The growing demand for HeatLink’s innovative range of radiant heating and plumbing solutions means that the company now requires additional warehousing and distribution capacity.

HeatLink has doubled its available space in its new US distribution hub in Covington, Tennessee, a facility that is co-located with HeatLink’s parent company Mueller Industries.

Shipments from the current Grand Rapids warehouse facility will cease in early January, and orders will be fulfilled exclusively from the Calgary warehouse for approximately one month.

HeatLink has increased inventory and personnel resources in Calgary to ensure consistent service for HeatLink’s customers.

Shipping from the new Covington facility will begin in early to mid-February.
     3400 Mueller Brass Road
     Covington, TN 38019

Once the new facility is fully operational, shipping lanes to all North American destinations will be optimized for ship times and costs to best suit our customers.  

Manfred Schmidt, president of HeatLink Group, states, “The added space and additional loading dock capacity at the Covington facility will ensure we can continue to grow while maintaining our high standards in customer service and logistics.”

CIPHEX West 2018 New Product Competition Winner

Wednesday, November 14, 2018

HeatLink Smart System New Product Showcase

The HeatLink Smart system was chosen by a jury of industry experts as the winner in the Controls and Instrumentation Category.

To be a finalist, each product must have demonstrated innovation in terms of utilization for function, while offering a variety of benefits to the industry members who sell, install or specify the products and, ultimately, to the end-user.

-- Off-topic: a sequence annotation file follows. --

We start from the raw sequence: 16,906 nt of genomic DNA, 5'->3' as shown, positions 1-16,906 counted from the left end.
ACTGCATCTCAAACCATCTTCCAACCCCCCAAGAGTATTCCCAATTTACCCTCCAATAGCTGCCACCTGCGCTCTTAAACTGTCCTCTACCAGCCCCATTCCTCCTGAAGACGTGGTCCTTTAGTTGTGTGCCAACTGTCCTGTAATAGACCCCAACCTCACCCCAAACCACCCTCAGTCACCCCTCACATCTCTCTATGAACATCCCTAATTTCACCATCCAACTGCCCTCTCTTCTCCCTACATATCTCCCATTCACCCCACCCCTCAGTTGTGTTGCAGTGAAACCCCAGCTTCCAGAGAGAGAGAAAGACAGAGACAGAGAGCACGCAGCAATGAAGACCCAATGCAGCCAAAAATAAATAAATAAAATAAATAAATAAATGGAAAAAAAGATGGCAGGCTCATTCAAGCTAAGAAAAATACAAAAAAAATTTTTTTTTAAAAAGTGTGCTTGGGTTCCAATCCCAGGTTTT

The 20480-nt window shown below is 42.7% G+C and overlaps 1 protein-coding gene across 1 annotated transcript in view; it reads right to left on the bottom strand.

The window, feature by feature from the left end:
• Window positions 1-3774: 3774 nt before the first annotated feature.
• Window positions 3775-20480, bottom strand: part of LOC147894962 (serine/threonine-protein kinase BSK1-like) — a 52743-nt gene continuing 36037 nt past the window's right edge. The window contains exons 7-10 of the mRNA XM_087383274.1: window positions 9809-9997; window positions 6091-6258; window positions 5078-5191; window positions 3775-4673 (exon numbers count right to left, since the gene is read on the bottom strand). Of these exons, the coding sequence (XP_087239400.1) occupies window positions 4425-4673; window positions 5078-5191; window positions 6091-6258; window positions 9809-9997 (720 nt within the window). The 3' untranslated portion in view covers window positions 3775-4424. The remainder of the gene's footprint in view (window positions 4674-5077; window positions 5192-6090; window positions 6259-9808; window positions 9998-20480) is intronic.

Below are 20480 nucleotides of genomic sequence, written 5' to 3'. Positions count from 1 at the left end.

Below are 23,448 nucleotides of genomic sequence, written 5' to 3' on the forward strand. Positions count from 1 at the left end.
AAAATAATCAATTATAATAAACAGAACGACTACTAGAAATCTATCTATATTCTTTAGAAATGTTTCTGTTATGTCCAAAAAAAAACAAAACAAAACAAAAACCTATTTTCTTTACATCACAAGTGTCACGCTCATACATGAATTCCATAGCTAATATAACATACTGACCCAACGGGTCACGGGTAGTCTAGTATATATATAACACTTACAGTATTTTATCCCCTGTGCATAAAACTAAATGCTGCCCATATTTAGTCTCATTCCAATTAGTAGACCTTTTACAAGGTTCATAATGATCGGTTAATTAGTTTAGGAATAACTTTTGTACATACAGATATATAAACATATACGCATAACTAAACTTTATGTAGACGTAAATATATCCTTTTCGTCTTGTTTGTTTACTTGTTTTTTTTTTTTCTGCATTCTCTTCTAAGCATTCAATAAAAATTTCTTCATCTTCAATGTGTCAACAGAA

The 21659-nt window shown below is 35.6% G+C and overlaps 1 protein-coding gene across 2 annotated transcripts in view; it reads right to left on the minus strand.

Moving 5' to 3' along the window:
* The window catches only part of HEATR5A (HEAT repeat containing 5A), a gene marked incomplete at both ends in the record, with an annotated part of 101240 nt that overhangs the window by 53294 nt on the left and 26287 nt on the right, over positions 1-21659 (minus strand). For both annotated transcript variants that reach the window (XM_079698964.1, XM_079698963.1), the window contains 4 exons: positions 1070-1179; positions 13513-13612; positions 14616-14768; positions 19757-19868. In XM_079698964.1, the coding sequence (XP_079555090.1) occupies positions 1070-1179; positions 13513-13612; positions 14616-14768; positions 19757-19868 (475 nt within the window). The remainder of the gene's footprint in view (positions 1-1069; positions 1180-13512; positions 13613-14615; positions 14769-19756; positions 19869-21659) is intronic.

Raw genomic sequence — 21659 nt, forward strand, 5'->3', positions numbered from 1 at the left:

The HeatLink® Smart System includes thermostats, modules, actuators, and relays to wirelessly control a heating system. The addition of smart plugs and sensors expand the system into day to day life.
The heart of the system is the Wireless Internet Gateway. The Gateway coordinates the devices, and connects to the building's Internet to create a secure path to the HeatLink® Smart System app.

HeatLink staff proudly accepted the award at our booth.

HeatLink Launches New Smart System

Monday, October 22, 2018

HeatLink is excited to announce the launch of its new Smart System. The Smart System provides wireless and app enabled control of HeatLink hydronic heating systems for residential and small commercial property owners.

Consumers around the world are embracing home automation systems and they want a system that's easy to operate and provides peace of mind when they are away from home. HeatLink’s Smart System app allows for remote management of hydronic installations allowing owners to effectively control and monitor their system.

The HeatLink® Smart System uses the Zigbee Home Automation wireless protocol, ensuring a strong connection between all wireless devices, and a secure path to the HeatLink app. Without the need to run wires, installation and setup is easy and low cost, and adding devices to the system is hassle-free.

Products in the HeatLink® Smart System line include thermostats, zone modules, actuators and relays to wirelessly control a heating system. The addition of smart plugs and sensors expand the system into day to day life. The Smart System can be controlled from anywhere with user friendly Web, Android and iOS apps, and is compatible with other third-party devices including Amazon’s Alexa.

“We’re excited about bringing this new control system to the market,” says Manfred Schmidt President of HeatLink, “this is a notable example of our focus on offering innovative new products that are designed to meet the needs of our customers. I’m proud of the fact that we have a system that is both easy to install and simple to use”. Schmidt continued, “our HeatLink Smart System can be configured for almost any residential or small commercial radiant system.”

BIM Library Live!

Monday, May 7, 2018

HeatLink has partnered with Thomas Product Data Solutions to provide BIM (building information modeling) files on demand. The online platform provides a catalog of over 200 plumbing PEX-a tubing and fittings, and heating PEX-a oxygen barrier tubing items in Revit and CADmep file formats.